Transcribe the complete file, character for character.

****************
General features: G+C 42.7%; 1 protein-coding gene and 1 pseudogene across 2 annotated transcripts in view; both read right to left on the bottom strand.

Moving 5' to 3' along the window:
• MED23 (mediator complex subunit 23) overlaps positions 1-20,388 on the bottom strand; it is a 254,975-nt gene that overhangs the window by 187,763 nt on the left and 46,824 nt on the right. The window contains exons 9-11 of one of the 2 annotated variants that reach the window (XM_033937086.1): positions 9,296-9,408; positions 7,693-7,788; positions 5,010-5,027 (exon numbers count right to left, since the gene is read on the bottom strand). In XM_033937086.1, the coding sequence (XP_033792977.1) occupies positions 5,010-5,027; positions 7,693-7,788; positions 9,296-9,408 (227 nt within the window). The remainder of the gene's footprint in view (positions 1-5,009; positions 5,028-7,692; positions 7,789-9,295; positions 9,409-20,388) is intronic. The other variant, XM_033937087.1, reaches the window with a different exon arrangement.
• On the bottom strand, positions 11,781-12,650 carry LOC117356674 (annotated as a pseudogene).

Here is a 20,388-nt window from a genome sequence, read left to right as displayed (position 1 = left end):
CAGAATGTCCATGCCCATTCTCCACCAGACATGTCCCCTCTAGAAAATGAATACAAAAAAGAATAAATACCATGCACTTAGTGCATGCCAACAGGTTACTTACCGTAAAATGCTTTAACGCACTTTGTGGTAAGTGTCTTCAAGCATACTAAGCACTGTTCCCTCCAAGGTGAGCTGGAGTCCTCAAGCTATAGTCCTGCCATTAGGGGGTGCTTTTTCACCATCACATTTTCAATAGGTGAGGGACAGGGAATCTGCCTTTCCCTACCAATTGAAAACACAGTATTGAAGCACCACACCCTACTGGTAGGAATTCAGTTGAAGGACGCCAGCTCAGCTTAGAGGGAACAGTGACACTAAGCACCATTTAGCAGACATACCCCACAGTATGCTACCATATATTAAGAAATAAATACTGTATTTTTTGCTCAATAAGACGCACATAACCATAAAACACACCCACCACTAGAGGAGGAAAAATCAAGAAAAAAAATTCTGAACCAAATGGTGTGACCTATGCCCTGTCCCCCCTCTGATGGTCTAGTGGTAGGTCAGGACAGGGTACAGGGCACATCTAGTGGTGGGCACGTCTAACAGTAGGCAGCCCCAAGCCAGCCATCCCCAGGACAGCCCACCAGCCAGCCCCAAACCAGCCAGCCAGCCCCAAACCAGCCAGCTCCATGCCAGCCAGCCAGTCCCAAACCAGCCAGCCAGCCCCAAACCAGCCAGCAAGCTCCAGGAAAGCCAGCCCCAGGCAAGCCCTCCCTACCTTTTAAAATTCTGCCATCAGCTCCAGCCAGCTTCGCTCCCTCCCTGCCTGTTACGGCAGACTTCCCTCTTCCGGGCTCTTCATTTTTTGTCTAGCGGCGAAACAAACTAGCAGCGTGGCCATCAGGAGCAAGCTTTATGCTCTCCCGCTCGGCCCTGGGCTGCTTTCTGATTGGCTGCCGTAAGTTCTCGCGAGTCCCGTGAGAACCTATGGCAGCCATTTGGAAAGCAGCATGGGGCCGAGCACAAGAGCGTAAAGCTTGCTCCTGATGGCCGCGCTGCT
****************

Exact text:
General features: G+C 42.7%; 1 protein-coding gene and 1 pseudogene across 2 annotated transcripts in view; both read right to left on the bottom strand.

Moving 5' to 3' along the window:
• MED23 (mediator complex subunit 23) overlaps positions 1-20,388 on the bottom strand; it is a 254,975-nt gene that overhangs the window by 187,763 nt on the left and 46,824 nt on the right. The window contains exons 9-11 of one of the 2 annotated variants that reach the window (XM_033937086.1): positions 9,296-9,408; positions 7,693-7,788; positions 5,010-5,027 (exon numbers count right to left, since the gene is read on the bottom strand). In XM_033937086.1, the coding sequence (XP_033792977.1) occupies positions 5,010-5,027; positions 7,693-7,788; positions 9,296-9,408 (227 nt within the window). The remainder of the gene's footprint in view (positions 1-5,009; positions 5,028-7,692; positions 7,789-9,295; positions 9,409-20,388) is intronic. The other variant, XM_033937087.1, reaches the window with a different exon arrangement.
• On the bottom strand, positions 11,781-12,650 carry LOC117356674 (annotated as a pseudogene).

Here is a 20,388-nt window from a genome sequence, read left to right as displayed (position 1 = left end):
CAGAATGTCCATGCCCATTCTCCACCAGACATGTCCCCTCTAGAAAATGAATACAAAAAAGAATAAATACCATGCACTTAGTGCATGCCAACAGGTTACTTACCGTAAAATGCTTTAACGCACTTTGTGGTAAGTGTCTTCAAGCATACTAAGCACTGTTCCCTCCAAGGTGAGCTGGAGTCCTCAAGCTATAGTCCTGCCATTAGGGGGTGCTTTTTCACCATCACATTTTCAATAGGTGAGGGACAGGGAATCTGCCTTTCCCTACCAATTGAAAACACAGTATTGAAGCACCACACCCTACTGGTAGGAATTCAGTTGAAGGACGCCAGCTCAGCTTAGAGGGAACAGTGACACTAAGCACCATTTAGCAGACATACCCCACAGTATGCTACCATATATTAAGAAATAAATACTGTATTTTTTGCTCAATAAGACGCACATAACCATAAAACACACCCACCACTAGAGGAGGAAAAATCAAGAAAAAAAATTCTGAACCAAATGGTGTGACCTATGCCCTGTCCCCCCTCTGATGGTCTAGTGGTAGGTCAGGACAGGGTACAGGGCACATCTAGTGGTGGGCACGTCTAACAGTAGGCAGCCCCAAGCCAGCCATCCCCAGGACAGCCCACCAGCCAGCCCCAAACCAGCCAGCCAGCCCCAAACCAGCCAGCTCCATGCCAGCCAGCCAGTCCCAAACCAGCCAGCCAGCCCCAAACCAGCCAGCAAGCTCCAGGAAAGCCAGCCCCAGGCAAGCCCTCCCTACCTTTTAAAATTCTGCCATCAGCTCCAGCCAGCTTCGCTCCCTCCCTGCCTGTTACGGCAGACTTCCCTCTTCCGGGCTCTTCATTTTTTGTCTAGCGGCGAAACAAACTAGCAGCGTGGCCATCAGGAGCAAGCTTTATGCTCTCCCGCTCGGCCCTGGGCTGCTTTCTGATTGGCTGCCGTAAGTTCTCGCGAGTCCCGTGAGAACCTATGGCAGCCATTTGGAAAGCAGCATGGGGCCGAGCACAAGAGCGTAAAGCTTGCTCCTGATGGCCGCGCTGCT